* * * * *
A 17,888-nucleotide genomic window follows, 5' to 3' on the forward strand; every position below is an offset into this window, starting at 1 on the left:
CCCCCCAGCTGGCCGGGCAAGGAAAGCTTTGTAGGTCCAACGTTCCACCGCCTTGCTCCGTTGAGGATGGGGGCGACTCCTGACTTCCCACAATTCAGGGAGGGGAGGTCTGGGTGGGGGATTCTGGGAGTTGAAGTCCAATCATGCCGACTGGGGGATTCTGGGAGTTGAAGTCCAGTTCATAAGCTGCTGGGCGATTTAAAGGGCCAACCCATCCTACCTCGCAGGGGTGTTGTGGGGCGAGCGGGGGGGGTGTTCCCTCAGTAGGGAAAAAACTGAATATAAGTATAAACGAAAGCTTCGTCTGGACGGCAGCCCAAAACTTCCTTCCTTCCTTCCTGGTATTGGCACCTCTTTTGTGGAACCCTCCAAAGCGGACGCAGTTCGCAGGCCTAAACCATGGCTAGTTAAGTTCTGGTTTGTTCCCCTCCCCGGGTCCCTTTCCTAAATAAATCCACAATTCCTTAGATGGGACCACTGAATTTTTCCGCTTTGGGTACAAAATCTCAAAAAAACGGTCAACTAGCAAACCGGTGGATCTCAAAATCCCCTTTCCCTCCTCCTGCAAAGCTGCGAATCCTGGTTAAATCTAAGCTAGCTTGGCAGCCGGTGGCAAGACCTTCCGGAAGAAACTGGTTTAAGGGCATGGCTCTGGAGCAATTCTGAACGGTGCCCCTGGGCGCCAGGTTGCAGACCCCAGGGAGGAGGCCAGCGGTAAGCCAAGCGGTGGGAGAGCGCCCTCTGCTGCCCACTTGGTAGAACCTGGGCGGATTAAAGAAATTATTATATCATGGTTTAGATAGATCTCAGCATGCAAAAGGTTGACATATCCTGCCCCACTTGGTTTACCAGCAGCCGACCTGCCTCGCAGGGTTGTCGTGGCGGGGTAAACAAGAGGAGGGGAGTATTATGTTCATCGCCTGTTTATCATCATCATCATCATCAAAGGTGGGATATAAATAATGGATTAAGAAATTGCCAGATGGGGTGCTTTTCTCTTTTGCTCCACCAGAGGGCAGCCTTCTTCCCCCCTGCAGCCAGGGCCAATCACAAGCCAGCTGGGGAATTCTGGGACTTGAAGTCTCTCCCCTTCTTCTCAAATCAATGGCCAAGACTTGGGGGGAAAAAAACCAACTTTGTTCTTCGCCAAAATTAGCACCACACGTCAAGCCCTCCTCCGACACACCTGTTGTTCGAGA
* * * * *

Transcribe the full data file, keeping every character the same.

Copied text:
A 17,888-nucleotide genomic window follows, 5' to 3' on the forward strand; every position below is an offset into this window, starting at 1 on the left:
CCCCCCAGCTGGCCGGGCAAGGAAAGCTTTGTAGGTCCAACGTTCCACCGCCTTGCTCCGTTGAGGATGGGGGCGACTCCTGACTTCCCACAATTCAGGGAGGGGAGGTCTGGGTGGGGGATTCTGGGAGTTGAAGTCCAATCATGCCGACTGGGGGATTCTGGGAGTTGAAGTCCAGTTCATAAGCTGCTGGGCGATTTAAAGGGCCAACCCATCCTACCTCGCAGGGGTGTTGTGGGGCGAGCGGGGGGGGTGTTCCCTCAGTAGGGAAAAAACTGAATATAAGTATAAACGAAAGCTTCGTCTGGACGGCAGCCCAAAACTTCCTTCCTTCCTTCCTGGTATTGGCACCTCTTTTGTGGAACCCTCCAAAGCGGACGCAGTTCGCAGGCCTAAACCATGGCTAGTTAAGTTCTGGTTTGTTCCCCTCCCCGGGTCCCTTTCCTAAATAAATCCACAATTCCTTAGATGGGACCACTGAATTTTTCCGCTTTGGGTACAAAATCTCAAAAAAACGGTCAACTAGCAAACCGGTGGATCTCAAAATCCCCTTTCCCTCCTCCTGCAAAGCTGCGAATCCTGGTTAAATCTAAGCTAGCTTGGCAGCCGGTGGCAAGACCTTCCGGAAGAAACTGGTTTAAGGGCATGGCTCTGGAGCAATTCTGAACGGTGCCCCTGGGCGCCAGGTTGCAGACCCCAGGGAGGAGGCCAGCGGTAAGCCAAGCGGTGGGAGAGCGCCCTCTGCTGCCCACTTGGTAGAACCTGGGCGGATTAAAGAAATTATTATATCATGGTTTAGATAGATCTCAGCATGCAAAAGGTTGACATATCCTGCCCCACTTGGTTTACCAGCAGCCGACCTGCCTCGCAGGGTTGTCGTGGCGGGGTAAACAAGAGGAGGGGAGTATTATGTTCATCGCCTGTTTATCATCATCATCATCATCAAAGGTGGGATATAAATAATGGATTAAGAAATTGCCAGATGGGGTGCTTTTCTCTTTTGCTCCACCAGAGGGCAGCCTTCTTCCCCCCTGCAGCCAGGGCCAATCACAAGCCAGCTGGGGAATTCTGGGACTTGAAGTCTCTCCCCTTCTTCTCAAATCAATGGCCAAGACTTGGGGGGAAAAAAACCAACTTTGTTCTTCGCCAAAATTAGCACCACACGTCAAGCCCTCCTCCGACACACCTGTTGTTCGAGA